The Michigan House of Representatives has approved state Rep. Julie Calley’s plan to ensure people who were wrongfully convicted of a crime have adequate time to file for monetary damages they may qualify for.
Calley, of Portland, said Michigan passed a law in 2016 to compensate people for the years in which they were wrongfully imprisoned. It was intended to give anyone who had been wrongfully imprisoned 18 months to file a claim. However, the Court of Claims found another section of state law which limited the filing deadline to six months. This left anyone who had not filed a claim within the six-month window unable to gain access to compensation.
“There’s no question that people who were wrongfully convicted and imprisoned in Michigan deserve fair compensation to help them get back on their feet,” Calley said. “Sadly, conflicting timelines in current law are preventing some people from getting the redress they deserve.”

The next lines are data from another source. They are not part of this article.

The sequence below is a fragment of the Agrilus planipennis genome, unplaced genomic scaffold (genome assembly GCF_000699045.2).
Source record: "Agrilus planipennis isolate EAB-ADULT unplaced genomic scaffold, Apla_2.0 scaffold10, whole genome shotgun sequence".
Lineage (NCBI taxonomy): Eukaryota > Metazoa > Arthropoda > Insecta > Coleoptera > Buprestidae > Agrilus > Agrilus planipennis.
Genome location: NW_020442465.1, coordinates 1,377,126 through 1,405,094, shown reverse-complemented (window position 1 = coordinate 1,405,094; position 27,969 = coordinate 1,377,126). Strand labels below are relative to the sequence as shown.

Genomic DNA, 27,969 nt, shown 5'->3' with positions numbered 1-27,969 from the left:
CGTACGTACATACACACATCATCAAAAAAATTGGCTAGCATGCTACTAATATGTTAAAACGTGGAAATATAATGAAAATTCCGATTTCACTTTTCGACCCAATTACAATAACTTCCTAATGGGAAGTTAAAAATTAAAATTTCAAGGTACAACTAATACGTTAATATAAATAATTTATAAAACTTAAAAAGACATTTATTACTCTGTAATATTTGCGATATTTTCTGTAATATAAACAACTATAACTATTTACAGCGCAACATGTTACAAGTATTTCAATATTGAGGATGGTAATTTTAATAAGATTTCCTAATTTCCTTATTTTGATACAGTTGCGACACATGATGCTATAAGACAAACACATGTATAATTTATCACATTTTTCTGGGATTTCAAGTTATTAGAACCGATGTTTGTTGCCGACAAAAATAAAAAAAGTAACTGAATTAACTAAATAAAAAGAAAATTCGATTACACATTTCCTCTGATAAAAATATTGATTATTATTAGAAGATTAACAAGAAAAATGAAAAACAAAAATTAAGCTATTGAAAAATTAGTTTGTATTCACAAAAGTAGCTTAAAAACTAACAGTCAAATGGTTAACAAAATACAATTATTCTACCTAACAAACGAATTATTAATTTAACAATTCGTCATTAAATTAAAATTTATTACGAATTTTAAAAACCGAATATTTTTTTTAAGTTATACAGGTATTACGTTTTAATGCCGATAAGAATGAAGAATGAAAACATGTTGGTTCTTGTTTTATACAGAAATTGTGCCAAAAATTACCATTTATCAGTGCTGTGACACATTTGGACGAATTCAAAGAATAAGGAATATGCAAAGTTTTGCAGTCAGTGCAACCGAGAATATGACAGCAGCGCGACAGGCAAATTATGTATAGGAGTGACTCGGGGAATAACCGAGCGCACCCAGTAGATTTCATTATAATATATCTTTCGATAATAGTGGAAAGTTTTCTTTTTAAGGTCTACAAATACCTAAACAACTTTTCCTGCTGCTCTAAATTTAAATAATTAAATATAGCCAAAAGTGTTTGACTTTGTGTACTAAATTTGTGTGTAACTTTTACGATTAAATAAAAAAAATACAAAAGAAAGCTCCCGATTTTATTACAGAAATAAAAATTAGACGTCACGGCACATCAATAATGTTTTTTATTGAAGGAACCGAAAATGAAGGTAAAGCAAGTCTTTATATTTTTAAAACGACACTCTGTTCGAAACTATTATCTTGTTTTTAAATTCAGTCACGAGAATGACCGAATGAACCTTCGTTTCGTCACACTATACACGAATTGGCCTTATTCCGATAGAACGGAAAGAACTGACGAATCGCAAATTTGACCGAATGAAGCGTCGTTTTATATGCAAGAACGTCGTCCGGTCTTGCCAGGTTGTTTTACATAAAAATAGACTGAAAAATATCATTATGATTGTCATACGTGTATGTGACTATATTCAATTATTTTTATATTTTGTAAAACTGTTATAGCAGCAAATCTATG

According to the Michigan Attorney General’s Office, at least 11 exonerated people have had Wrongful Imprisonment Act claims dismissed based on the conflicting timelines.
The bipartisan legislation Calley introduced alongside Rep. Kyra Bolden, of Southfield, would give people who were exonerated of a crime before March 29, 2017 – when the Wrongful Imprisonment Act went into effect – an additional 18 months to file a claim.
“People who served time in prison for a crime they didn’t commit shouldn’t be denied compensation based on a technicality,” Calley said. “We’re clarifying the timeline and providing an opportunity for the clock of justice to be restarted.”
House Bills 5117-18 now advance to the Senate for consideration.